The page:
Woody vines; stipules interpetiolar, distinct, mostly enlarged to resemble miniature leaves, persistent or eventually deciduous; leaves decussate; petiole eglandular or often bearing small glands near apex; lamina eglandular or bearing tiny glands against abaxial midrib near base. Inflorescence an elongated axillary pseudoraceme of 10–20 flowers; bracts and bracteoles present but very small, eglandular, ± persistent; pedicels short-pedunculate. Flowers radially symmetrical, the only flowers known morphologically bisexual but probably functionally pistillate and the species dioecious (see discussion below). Sepals eglandular, leaving petals exposed in enlarging bud; petals white, glabrous, spreading in anthesis, with a short claw, the limb flat or (generally) concave, ovate or broadly elliptical, entire or somewhat erose or denticulate near the base; stamens 10, glabrous, the filaments short-connate only at base, longer opposite petals than opposite sepals; anthers opening longitudinally, basifixed, the locules separated on a wide flat connective; gynoecium 3-carpellate; ovary 3-locular, each locule containing 1 ovule; styles 3, distinct, of uniform thickness their whole length, arcuate-ascending, the stigma large, sagittate to reniform, stigmatic over the whole upper surface. Fruit dry, breaking apart at maturity into 3 samaras borne on a short pyramidal torus; samara with the dominant lateral wing elliptical, entire or undulate at margin, the dorsal wing much smaller, elliptical, folded over on itself and appressed to nut, the margin notched and undulate; torus subtended by a fleshy 3-lobed disc becoming evident after fall of samaras. Chromosome number unknown.
One species endemic to Madagascar, known only from the type collection, from deciduous seasonally dry forest on sandy soil in Toliara. [map]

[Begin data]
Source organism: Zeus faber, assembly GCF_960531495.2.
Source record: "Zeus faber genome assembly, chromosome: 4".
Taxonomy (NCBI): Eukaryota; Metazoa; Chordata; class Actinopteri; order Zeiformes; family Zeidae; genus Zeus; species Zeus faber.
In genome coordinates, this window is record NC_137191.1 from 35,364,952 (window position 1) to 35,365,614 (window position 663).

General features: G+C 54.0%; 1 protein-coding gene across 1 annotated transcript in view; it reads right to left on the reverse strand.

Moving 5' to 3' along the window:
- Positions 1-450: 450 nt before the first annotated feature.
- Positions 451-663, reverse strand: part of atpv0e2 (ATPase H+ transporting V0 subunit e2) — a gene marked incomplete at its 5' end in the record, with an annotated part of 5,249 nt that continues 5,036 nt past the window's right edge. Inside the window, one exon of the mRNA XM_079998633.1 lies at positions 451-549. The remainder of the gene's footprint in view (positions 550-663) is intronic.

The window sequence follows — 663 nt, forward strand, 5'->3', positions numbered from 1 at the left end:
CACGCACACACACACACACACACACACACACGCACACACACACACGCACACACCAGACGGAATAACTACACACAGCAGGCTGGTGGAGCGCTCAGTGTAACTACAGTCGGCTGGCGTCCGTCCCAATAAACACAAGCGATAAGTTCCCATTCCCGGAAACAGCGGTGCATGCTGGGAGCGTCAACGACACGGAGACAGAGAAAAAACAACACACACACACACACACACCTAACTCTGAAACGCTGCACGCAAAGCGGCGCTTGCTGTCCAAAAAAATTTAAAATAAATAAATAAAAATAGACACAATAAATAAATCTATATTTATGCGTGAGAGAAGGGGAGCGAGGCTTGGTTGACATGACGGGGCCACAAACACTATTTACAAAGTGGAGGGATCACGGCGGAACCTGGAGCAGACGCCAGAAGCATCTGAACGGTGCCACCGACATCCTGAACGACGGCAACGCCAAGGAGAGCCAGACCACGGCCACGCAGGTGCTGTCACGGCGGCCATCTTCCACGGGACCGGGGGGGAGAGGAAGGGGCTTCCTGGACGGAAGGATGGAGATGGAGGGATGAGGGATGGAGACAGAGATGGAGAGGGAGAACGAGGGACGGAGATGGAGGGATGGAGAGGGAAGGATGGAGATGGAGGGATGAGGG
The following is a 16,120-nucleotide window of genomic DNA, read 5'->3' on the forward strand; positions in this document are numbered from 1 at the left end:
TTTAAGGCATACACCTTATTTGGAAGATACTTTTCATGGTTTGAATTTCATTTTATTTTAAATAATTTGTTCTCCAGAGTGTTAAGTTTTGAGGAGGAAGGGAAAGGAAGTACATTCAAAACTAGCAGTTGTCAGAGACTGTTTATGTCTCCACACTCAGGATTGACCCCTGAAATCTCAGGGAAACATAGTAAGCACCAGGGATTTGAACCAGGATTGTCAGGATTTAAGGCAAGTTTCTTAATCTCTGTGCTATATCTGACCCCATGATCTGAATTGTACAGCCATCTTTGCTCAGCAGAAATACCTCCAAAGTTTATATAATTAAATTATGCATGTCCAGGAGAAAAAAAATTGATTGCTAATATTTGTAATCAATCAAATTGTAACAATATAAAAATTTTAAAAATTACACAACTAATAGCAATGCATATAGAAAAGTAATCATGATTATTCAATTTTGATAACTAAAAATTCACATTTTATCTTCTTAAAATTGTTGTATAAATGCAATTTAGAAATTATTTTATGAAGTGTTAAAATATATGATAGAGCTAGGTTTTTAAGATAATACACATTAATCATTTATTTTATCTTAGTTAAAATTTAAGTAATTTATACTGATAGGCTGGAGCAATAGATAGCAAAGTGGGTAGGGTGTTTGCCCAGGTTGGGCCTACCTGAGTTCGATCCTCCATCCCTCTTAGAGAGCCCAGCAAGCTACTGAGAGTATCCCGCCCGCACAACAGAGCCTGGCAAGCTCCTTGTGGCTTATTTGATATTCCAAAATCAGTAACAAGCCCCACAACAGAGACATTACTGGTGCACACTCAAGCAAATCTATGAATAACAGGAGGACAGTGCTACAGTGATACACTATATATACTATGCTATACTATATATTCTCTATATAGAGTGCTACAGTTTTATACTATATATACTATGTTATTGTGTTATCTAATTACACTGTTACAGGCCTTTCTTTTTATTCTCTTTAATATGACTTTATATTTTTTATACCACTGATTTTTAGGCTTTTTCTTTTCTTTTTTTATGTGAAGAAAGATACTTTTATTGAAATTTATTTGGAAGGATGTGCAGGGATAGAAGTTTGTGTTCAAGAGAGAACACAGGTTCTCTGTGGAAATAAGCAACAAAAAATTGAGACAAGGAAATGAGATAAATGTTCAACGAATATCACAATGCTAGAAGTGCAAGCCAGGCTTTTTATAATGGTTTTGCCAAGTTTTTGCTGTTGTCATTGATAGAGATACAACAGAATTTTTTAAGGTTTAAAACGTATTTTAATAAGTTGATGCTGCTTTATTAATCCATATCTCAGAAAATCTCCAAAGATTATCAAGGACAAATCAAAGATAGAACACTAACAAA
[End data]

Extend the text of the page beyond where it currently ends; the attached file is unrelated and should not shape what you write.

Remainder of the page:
Madagasikaria resembles its sister-genera, Rhynchophora and Microsteira, in its radially symmetrical flowers with white, nearly entire petals. The flowers of the only known collection of Madagasikaria are morphologically bisexual, but the pollen is inaperturate, which led Davis (2002) to suggest that those flowers are probably functionally pistillate, as in the two sister genera; when a collection is found with staminate flowers they will probably lack a gynoecium, as is the case in Rhynchophora and Microsteira (W. Anderson, 2001b [pdf]), making this genus functionally dioecious like the other two.
Madagasikaria is notable among Malagasy Malpighiaceae in its leaflike stipules and schizocarpic fruit breaking apart into large elliptical samaras bearing a peculiar dorsal wing folded over on itself. Similar stipules and elliptical samaras (but not with a folded dorsal wing) are found in some species of the African genus Triaspis, but the morphological differences discussed by Davis (2002) and the phylogenetic placement of Madagasikaria and Triaspis in our tree for the Malpighia clade all argue for the recognition of Madagasikaria at the level of genus.
Reference: C. Davis, 2002.
Photos: M. andersonii
Drawing: M. andersonii